In recent weeks CARICOM held a summit at which the regional body once again expressed concern over the situation in Haiti. This concern has been longstanding as issues in Haiti invariably affect the rest of the region, among them the growing regional trafficking in arms, the increase in the drugs trade and the slow, steady increase in illegal migration of Haitians who seek to escape their homeland.

The concern expressed by CARICOM did not end there. In a communique, the organisation stated its hope and intentions to take a more hands-on approach to tackle the issues which seem to never end in Haiti.

This communique comes as the international community begin to visibly wash their hands of all the traumas they find in Haiti. The United Nations (UN) has long abandoned Haiti, providing little but lip service for the past decade. The Organization of American States (OAS), long a bastion of regional intervention to “stabilise” nations, in a recent meeting admitted it had failed in Haiti and would begin to scale back and adjust its tactics for bringing stability to the French-speaking country.

The international community have spent much time recently, as seen by the OAS and UN, doing introspection on their failures in Haiti, asking why and in some cases being honest about the reasons for their failures. They speak of turning a blind eye to corruption, aiding what turned out to be terrible leaders who were despised by the people and so on.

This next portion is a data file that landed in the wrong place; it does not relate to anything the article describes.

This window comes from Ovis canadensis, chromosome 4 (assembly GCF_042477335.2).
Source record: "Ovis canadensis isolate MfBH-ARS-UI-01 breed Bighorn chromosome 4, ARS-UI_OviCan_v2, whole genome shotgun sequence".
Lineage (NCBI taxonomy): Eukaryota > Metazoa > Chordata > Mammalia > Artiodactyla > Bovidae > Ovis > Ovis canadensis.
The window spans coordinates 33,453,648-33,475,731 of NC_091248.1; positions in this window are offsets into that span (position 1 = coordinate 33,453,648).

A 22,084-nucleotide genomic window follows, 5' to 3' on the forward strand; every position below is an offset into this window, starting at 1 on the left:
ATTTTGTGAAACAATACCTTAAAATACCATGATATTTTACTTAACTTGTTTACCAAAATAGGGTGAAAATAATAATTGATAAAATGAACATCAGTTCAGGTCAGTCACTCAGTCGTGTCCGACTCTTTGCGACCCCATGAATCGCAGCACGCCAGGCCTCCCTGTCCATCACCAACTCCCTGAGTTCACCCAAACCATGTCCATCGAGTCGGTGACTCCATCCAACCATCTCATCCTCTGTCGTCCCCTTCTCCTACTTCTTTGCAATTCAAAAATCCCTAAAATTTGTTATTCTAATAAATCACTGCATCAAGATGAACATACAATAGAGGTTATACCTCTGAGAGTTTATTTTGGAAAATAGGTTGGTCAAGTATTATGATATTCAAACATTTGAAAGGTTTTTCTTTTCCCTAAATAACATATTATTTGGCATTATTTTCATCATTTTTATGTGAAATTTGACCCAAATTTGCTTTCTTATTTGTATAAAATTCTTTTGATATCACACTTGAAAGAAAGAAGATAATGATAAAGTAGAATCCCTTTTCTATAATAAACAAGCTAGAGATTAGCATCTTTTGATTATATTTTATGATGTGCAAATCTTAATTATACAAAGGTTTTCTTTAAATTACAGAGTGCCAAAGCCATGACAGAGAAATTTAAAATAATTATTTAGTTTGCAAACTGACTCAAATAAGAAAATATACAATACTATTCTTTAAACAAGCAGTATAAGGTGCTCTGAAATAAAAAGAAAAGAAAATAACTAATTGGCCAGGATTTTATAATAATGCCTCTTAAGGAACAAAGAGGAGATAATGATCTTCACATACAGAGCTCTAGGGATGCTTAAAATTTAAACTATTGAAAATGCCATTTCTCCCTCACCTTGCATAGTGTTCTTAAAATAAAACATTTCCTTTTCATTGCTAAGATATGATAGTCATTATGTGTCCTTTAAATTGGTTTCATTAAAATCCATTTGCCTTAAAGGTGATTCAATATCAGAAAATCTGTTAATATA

Nowhere in these documents, though, do they acknowledge the true issue at hand — that is the sins of the international community when it comes to Haiti.

Nowhere do they speak of the US occupying Haiti for decades, literally emptying its central bank of all funds in the process.

No mention is made of the US/French/Canadian coup of 2004 that removed the last popularly elected and functional government. Nothing is said of the destruction caused by UN “peacekeepers” who, after the earthquake, raped scores of girls — girls who were trafficked as prostitutes — and infected the nation’s waterways with cholera and, of course, they also make no mention of the coerced payment Hait made to France a few years after winning their independence from the French colonisers.

The role of the international community, specifically the global north countries and the old colonial powers, in destroying Haiti and making it what it is today betrays the fact that these institutions only exist to serve those former colonial powers and that they really don’t care about the damage they are still carrying out in Haiti.

It is obvious that Haiti has been and continues to be damaged by the intervention of foreign powers. It is also obvious that the region as a whole suffers from this. All of the Caribbean, from Venezuela to Bermuda on the outskirts, suffer because of the foreign-inspired destabilisation project that has been carried out in Haiti.

Yes, they need to leave, and never return while also paying restitution but that is not enough as Haiti will need assistance to rebuild. CARICOM has offered its assistance, but history has shown us that CARICOM is not a serious entity when it comes to this and other issues. CARICOM continues to say the right things, but its actions are found to be wanting.